This year was the 4th installment of Advent of Code and like the last years I focused on doing the puzzles in Haskell.

For the most part the puzzles where interesting and there where some gems in there that I had to research long forgotten algorithms again to get it done in reasonable time.

Then came day 23.

Problem description

I don't want to spoil too much so please go at the site and read the nice little story for yourself.

Basically you are given a list of about 1000 coordinates in 3D together with a radius. The coordinates are quite big and span a huge bounding box.

The first part (there are always two parts) is quite simple: you should just find the input with the largest radius and count all other nanobots (each input line is called a nanobot in the story) that are in range. Meaning the Manhatten-Distance between the strongest (biggest radius) bot and this other bot is less then the radius of our champion.

After parsing the input that's quite easy.

Then comes part 2 ... you are asked to find a coordinate that is in range of the most nanobots and if there are more than one position with the same amount of bots in range you should pick the one that is closer to the origin .

initial Solution

I have to admit: I had to think quite some time on this - the naive solution of trying each coordinate is practically impossible giving the huge bounding-box in 3D.

So thinking it's a cheap trick I tried only the given coords plus the vertices of the box given by these middle-points + the bots radius. Which would only meant checking around 9000 positions.

I think it even worked for the examples but of course it's wrong for the real input ... damn (btw: it's a nice task to figure out why this does not work, can you find a counter-example to this naive algorithm?)

Luckily I remembered an algorithm that is basically binary interval search in 3D - you start with the complete bounding box iteratively slice it into 8 half-size boxes always checking which one intersects the most bot-boxes.

This gives a quite fast solution and looks like this in Haskell (see Solution.hs for the complete solution):

But this post is not really about this solution.

people used what?

In this case I was quite proud (no I did get no points - never did, probably never will, those folks are insanely quick and I did not bother to wake up early to do this), and so I looked at reddit to see what other people did.

Indeed some used basically the same algorithm, some tried some greedy annealing like process (which I'm quite surprised worked) and then there where some who used SMT Solvers.

This really sparked my interest. And I finally found some time to play with it.

choosing a library/solver

I looked around a bit and it became quite clear that Z3 is a good choice as I wanted to try bindings with Haskell.

Initially I tried z3 Bindings for the Z3 Theorem Prover and after some confusion I got it working (turns out it only works with the 4.6.0 release, the Ubuntu repos only had 4.4 and I manually downloaded 4.8.x).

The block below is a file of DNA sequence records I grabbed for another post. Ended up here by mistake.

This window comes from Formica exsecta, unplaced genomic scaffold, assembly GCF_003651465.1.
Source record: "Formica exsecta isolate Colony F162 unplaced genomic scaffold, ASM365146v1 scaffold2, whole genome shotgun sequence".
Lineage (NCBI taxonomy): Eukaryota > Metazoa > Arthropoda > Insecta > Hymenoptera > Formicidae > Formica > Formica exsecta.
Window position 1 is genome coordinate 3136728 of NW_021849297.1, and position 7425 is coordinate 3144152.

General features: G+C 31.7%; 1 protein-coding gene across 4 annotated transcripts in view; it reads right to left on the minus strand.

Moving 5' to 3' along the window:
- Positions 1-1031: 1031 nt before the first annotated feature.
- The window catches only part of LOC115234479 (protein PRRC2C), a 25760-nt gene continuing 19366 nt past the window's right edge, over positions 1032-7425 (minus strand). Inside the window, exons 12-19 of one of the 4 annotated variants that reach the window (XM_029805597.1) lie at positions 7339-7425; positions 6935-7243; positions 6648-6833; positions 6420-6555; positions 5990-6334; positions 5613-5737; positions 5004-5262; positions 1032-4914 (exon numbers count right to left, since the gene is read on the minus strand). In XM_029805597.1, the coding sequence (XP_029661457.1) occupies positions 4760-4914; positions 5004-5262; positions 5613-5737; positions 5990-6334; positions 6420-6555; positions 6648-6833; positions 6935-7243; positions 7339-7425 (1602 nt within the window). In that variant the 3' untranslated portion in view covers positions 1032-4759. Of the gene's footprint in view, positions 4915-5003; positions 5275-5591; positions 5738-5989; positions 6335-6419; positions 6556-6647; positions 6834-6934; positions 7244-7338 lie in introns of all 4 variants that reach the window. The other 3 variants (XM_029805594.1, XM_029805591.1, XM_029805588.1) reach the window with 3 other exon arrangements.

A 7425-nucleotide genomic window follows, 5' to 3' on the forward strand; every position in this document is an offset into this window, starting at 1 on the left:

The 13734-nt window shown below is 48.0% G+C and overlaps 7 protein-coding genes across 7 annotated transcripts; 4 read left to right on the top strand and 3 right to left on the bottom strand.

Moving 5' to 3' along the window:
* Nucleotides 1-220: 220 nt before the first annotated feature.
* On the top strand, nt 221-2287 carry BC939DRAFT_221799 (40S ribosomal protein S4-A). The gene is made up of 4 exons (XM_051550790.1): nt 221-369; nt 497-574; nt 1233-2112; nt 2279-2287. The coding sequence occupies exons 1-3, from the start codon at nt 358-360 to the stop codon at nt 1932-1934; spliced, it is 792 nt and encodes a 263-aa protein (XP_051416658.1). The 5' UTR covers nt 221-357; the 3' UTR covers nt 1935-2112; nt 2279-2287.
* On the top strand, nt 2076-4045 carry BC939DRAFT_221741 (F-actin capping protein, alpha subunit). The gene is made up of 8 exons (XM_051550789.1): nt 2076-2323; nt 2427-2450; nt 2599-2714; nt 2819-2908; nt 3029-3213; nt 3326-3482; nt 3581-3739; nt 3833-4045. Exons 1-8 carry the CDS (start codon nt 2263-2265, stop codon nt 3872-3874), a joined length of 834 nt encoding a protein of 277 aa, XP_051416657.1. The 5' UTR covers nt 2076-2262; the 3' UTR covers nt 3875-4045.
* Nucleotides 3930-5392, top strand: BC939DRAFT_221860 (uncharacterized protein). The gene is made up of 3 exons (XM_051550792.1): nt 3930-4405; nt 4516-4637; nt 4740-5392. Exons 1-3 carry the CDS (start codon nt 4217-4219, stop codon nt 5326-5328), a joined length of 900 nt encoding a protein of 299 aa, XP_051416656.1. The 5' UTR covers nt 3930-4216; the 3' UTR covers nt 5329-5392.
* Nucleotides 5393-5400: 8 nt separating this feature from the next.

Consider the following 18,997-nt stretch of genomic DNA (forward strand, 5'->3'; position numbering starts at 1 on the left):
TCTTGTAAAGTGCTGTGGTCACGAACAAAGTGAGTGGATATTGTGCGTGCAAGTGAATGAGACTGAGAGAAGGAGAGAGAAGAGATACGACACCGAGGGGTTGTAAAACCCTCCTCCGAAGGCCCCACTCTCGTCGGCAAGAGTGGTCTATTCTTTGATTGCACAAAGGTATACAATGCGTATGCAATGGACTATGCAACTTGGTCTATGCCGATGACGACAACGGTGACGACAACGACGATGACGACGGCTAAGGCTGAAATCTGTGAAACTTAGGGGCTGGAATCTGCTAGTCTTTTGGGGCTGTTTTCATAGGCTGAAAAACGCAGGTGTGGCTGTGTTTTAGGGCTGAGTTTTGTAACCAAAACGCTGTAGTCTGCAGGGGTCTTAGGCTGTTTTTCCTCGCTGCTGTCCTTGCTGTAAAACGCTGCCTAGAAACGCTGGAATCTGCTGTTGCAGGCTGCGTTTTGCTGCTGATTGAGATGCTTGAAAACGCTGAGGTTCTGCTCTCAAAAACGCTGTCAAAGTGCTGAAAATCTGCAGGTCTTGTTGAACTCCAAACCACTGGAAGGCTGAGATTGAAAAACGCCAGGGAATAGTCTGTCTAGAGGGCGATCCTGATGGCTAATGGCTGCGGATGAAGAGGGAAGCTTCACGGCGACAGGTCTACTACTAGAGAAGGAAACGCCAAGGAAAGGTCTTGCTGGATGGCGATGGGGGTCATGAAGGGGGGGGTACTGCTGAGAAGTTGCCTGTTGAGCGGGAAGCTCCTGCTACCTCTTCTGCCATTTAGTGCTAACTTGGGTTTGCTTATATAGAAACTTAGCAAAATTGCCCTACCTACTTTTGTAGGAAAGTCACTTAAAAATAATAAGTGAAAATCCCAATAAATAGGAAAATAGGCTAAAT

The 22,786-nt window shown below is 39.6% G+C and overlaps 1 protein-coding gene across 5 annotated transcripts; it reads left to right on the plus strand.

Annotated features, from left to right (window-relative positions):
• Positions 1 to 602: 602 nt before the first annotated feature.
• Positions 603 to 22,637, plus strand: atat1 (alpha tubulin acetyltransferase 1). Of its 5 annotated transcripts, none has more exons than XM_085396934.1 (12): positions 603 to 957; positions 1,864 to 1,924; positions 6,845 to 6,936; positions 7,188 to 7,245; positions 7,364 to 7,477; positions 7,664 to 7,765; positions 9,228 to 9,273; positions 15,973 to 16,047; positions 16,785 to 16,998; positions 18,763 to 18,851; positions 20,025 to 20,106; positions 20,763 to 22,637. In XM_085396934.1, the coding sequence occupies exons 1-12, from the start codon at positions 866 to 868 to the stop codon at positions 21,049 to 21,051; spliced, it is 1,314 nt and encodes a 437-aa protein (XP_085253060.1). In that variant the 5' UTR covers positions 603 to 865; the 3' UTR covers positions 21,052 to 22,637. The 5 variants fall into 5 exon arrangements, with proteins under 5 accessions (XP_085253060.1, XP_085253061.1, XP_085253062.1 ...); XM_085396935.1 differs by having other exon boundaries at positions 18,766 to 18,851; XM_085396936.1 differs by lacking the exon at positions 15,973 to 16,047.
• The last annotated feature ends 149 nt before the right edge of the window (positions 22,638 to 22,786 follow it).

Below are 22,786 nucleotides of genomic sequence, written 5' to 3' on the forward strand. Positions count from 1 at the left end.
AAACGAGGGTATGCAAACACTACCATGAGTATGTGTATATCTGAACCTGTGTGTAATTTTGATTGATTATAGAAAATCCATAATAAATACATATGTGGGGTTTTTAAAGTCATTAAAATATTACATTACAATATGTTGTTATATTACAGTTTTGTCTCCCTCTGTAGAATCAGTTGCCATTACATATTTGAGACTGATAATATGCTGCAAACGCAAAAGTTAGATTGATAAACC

But this one does not seem to have bindings for the optimization part.

Next I looked at sbv and this one is a gem. Not only does it include everything for optimization, it also works with quite a lot of solvers and yes Z3 is the default and very easy to use.


I just downloaded the newest release from here, extracted the files somewhere and made a symbolic link to the binary (in ) into a folder that sits on my path.

That's it.

SBV calls the binary directly so that's enough - if you have something that needs to link to the libraries you probably have to add the includes and library paths to your build system (in Haskell/Stack this is done by adding entries to the ) or you can put the header files in and the libraries in this is where most linkers/compilers expect them to be on *nix.

using SBV

The rest was actually quite simple (you can find the complete file here).

SBV abstracts away many thinks and give you some monads to work in. Literals and Variables are instances of all the obvious calculation/math classes like , , ... so modelling is as simple as implementing it directly.

Just prepare to implement things like for yourself (maybe I missed it but I doubt that) the rest was easy for this case:

I'm no expert at all (indeed I'm a bloody noob) so maybe there are better ways but here I choose to define 3 variables and then the number of bots in range of these coordinate and, with lower priority - that's what the is for - the distance to the origin.

I only had to write the 3 helpers in the clause:

  • is a simple implementation of (checks if the variable given is bigger then 0, if so just returns the variable, if not the negated value - is SBV/Z3s version of ).
  • is calculating the Manhattan distance between the coordinate given by the variables and the fixed coordinates of a bot
  • is 1 if the variable is in range of the bot and 0 else. I had to annotated the to disambiguate types.


Well it works and prints

But it's a lot slower then the algorithm I showed above. I guess it's not that surprising (given the poor modeling I did) but I was almost expecting more from the way people scored with this.

I did not measure the time but it takes around 1 minute I think.

If anybody can give me some hints on how I can make this quicker with Z3 please leave me a message on Twitter or even better make a PR ;)


I like the approach and I will look more into Z3 in the future.

I think the next task will be to let it search for magic squares - my naive list-comprehension algorithm is OK for 4x4 squares but already fails at 5x5 and this solver should be able to get this quicker right?